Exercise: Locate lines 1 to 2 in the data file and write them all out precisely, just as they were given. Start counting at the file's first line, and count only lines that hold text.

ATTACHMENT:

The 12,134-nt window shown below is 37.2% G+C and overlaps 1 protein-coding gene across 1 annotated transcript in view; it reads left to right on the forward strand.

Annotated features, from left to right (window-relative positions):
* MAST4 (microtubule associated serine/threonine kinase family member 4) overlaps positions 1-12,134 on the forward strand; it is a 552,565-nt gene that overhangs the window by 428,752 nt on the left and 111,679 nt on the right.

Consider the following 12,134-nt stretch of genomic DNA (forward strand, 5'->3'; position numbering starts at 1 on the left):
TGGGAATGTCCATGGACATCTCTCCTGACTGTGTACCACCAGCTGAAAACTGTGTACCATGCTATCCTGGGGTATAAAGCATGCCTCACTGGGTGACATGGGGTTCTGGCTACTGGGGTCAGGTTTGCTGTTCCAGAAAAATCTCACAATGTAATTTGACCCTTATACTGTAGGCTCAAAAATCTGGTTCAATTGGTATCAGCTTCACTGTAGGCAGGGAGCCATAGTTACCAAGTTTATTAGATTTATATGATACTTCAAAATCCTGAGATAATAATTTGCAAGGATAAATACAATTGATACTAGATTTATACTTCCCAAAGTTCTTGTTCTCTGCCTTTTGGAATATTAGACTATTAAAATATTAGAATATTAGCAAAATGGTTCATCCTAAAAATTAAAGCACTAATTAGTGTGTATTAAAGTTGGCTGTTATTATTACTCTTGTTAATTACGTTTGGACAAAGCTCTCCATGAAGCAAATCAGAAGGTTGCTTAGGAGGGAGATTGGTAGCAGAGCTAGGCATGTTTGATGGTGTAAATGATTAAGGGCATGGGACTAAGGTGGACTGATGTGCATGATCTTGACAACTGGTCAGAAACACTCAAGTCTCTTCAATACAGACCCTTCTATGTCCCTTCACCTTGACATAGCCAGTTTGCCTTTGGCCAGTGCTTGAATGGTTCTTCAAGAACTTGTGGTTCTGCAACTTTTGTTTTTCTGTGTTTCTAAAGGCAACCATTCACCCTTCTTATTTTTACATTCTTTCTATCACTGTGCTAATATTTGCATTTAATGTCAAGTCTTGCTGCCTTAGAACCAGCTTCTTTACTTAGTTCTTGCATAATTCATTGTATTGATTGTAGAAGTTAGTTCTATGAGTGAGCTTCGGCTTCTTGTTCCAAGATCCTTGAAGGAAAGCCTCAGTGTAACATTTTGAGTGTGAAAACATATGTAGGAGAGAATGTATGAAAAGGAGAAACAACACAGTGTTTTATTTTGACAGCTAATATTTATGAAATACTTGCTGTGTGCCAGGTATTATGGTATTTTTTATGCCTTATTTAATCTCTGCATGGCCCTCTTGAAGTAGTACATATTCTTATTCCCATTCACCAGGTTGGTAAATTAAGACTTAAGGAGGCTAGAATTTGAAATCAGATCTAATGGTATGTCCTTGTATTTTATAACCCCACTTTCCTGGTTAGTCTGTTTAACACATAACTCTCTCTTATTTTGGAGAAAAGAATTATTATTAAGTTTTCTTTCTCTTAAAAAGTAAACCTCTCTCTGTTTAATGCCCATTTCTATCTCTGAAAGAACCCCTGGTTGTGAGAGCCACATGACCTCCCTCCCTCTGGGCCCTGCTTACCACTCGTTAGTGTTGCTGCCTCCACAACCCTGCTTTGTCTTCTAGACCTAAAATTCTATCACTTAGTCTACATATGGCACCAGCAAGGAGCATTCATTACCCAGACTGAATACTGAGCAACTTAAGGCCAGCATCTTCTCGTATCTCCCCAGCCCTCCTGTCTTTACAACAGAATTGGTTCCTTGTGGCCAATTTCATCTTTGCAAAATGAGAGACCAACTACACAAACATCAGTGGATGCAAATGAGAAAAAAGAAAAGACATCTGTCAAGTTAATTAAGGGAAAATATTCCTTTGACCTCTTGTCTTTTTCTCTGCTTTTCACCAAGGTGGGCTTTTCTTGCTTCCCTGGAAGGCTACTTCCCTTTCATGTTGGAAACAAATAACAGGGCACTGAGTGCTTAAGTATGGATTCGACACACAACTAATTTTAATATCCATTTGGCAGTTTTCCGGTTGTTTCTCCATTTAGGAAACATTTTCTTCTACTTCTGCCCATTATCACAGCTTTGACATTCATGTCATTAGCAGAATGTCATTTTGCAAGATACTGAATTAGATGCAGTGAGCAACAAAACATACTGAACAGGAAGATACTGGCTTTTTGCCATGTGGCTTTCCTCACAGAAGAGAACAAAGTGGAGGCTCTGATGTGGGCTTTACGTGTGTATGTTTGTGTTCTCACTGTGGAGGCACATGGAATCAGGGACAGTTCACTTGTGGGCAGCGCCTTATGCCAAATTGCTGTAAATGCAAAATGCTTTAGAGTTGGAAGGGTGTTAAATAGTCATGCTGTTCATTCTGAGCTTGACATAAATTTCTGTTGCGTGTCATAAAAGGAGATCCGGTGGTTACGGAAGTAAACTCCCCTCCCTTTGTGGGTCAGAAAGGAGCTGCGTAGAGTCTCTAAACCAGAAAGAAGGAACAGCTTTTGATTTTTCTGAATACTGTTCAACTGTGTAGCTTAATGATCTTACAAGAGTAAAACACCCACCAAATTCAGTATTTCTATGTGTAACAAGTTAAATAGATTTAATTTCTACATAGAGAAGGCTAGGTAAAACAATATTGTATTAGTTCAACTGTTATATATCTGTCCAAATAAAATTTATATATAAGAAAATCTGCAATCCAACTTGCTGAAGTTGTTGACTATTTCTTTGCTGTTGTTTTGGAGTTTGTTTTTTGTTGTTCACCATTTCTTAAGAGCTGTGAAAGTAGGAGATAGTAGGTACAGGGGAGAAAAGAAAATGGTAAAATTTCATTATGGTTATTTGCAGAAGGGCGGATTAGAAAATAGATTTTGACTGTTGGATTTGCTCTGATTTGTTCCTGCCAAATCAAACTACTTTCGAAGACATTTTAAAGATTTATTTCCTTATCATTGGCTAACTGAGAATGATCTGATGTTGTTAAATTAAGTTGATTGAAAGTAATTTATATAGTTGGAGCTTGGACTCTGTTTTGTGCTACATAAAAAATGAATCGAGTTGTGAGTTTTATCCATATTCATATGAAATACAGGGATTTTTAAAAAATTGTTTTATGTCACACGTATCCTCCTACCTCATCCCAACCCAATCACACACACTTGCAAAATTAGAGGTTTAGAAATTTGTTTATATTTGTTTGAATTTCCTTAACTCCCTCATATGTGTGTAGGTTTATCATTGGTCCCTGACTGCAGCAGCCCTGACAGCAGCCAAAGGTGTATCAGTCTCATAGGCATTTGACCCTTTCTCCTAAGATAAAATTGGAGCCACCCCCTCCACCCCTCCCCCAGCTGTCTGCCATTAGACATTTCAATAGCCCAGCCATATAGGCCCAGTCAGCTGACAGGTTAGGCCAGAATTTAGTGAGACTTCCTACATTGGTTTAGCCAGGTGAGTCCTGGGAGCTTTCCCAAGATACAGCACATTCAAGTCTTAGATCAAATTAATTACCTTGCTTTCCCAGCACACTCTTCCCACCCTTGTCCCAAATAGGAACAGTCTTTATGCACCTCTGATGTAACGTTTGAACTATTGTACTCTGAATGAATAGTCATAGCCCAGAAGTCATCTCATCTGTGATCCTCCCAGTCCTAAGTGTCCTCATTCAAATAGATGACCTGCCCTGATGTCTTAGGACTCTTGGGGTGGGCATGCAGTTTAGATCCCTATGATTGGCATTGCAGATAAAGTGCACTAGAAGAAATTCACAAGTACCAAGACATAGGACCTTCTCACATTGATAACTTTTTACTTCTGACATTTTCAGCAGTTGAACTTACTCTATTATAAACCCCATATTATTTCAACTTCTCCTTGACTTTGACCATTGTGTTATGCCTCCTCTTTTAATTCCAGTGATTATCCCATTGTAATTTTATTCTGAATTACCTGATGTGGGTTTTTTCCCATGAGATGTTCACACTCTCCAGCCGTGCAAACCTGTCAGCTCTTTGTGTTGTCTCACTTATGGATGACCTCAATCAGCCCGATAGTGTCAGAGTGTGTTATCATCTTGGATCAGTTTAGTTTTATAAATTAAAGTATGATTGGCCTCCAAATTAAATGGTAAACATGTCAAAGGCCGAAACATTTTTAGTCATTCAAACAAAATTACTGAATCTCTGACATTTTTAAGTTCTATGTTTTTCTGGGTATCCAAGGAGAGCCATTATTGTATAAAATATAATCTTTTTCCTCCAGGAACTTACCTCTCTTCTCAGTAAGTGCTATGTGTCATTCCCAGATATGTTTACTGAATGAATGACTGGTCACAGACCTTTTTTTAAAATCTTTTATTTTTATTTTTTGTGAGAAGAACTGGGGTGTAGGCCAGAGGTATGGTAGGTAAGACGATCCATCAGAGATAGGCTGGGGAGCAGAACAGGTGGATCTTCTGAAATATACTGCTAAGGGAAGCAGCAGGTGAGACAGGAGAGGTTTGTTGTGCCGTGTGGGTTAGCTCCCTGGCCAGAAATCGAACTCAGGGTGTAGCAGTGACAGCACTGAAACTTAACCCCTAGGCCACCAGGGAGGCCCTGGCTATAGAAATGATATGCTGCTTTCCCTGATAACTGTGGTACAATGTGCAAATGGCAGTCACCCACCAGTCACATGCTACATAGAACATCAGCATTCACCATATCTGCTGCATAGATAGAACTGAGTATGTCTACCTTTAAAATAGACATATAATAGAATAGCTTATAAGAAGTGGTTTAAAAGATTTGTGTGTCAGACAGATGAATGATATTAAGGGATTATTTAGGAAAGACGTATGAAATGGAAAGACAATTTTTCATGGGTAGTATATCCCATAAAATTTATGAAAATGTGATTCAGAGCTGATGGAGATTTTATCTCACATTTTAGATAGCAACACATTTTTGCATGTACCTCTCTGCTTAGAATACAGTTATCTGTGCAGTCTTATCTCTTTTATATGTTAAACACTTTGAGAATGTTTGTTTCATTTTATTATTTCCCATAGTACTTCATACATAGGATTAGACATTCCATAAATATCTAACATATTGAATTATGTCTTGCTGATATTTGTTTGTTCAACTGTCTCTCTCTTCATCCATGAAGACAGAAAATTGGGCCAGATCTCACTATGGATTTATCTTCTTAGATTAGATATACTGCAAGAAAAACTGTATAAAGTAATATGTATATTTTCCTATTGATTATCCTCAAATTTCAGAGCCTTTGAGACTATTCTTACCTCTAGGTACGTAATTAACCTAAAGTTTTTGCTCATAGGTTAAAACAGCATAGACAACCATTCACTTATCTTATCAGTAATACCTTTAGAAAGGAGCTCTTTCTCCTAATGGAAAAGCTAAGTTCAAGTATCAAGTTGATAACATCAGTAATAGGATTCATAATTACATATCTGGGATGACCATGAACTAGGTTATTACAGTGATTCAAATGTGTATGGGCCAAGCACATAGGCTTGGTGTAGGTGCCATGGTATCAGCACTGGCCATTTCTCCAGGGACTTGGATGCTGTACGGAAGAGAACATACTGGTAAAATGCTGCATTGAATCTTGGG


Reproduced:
The 12,134-nt window shown below is 37.2% G+C and overlaps 1 protein-coding gene across 1 annotated transcript in view; it reads left to right on the forward strand.

Annotated features, from left to right (window-relative positions):